Do not expect to get economic insights!
$8,000 buys lunch with the former chairman of the Federal Reserve Ben Bernanke at a restaurant of his choice
Probably money that he lovingly printed himself a bit earlier!
And lest we forget:
Ben Bernanke Gets His Reward
“Bernanke Enjoys the ‘Fruits of the Free Market,’” or so we’re told in a Reuters headline from March 4 about the former Fed chairman’s 40-minute speech in Abu Dhabi for which he received, ahem, $250,000. In the Reuters author’s defense, he was only quoting a DC lobbyist who was defending the amount, and added, Bernanke “will personally experience supply and demand.”
Well, yes, it’s just supply and demand and all that. No big deal and if you don’t like it, you must have something against markets. Still, it would be nice (and a bigger deal) if these reporters would quote someone outside of the accepted intellectual class of the Boswash corridor so compromised by being among the primary beneficiaries of all the new money Chairman Ben and his comrades created, ex nihilo, when he wasn’t shooting baskets in the Marriner Eccles building. If they did, they might hear some healthy skepticism about these events in which top officials cash in on their “public service” via contacts with the very industries they benefited while in office.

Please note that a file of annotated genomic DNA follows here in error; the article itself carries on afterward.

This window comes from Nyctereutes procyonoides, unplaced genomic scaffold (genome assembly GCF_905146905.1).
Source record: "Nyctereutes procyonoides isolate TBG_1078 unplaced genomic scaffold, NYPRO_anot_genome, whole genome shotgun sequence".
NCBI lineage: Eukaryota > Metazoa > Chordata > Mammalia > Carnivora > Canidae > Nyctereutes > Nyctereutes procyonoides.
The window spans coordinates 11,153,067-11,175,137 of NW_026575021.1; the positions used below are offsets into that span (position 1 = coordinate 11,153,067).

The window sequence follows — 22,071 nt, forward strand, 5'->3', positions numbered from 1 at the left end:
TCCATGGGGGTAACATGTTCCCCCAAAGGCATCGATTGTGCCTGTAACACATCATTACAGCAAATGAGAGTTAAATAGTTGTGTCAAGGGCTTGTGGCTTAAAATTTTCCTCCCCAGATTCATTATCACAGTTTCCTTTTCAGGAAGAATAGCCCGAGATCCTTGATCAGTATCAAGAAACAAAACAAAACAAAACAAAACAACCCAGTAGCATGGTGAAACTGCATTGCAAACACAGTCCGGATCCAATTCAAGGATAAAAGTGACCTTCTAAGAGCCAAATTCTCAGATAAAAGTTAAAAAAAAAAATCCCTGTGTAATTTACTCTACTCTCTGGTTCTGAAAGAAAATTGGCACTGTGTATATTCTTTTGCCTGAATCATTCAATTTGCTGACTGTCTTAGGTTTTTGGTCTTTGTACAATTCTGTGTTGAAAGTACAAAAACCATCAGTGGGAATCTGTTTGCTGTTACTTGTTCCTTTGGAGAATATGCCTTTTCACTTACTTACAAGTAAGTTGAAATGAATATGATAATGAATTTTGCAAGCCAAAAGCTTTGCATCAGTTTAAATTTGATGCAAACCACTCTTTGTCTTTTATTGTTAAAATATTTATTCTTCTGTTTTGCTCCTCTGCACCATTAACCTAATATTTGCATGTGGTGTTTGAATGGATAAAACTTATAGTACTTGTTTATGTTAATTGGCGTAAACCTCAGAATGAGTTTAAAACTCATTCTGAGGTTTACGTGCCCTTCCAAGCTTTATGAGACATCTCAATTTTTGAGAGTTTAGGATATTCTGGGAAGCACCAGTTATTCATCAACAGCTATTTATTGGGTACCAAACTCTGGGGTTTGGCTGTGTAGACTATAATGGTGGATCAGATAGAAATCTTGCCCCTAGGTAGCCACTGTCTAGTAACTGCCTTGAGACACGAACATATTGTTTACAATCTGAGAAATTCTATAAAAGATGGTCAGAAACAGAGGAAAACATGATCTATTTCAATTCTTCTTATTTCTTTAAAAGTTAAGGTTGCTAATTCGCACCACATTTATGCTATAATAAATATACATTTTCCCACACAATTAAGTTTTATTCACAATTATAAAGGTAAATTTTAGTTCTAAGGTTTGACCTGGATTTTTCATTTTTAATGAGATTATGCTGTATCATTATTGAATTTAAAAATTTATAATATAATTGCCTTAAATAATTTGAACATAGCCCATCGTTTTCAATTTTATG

George Stigler explained such paybacks in his capture theory of regulation for which he received (rightly) the Nobel Prize in Economics, although I’d say they are better explained by the phrase, “quid pro and here-you-go!”
Less-beholden observers might pause during Bernanke’s victory lap and note that the dollar has lost almost 30 percent of its value since he joined the Fed in 2002, and that’s only if you accept the lowball metrics used in official CPI statistics. It is likely twice that amount if price inflation is measured in more traditional ways, including forgotten factors such as the full inflation for out-of-pocket expenses or the cost to maintain a constant cost of living. Americans of 1977 may have had to suffer through bad hair and disco music, but at least they didn’t suffer discrepancies between (a) what they experienced the value of the dollars in their pockets to be and (b) what the government said it was. We do.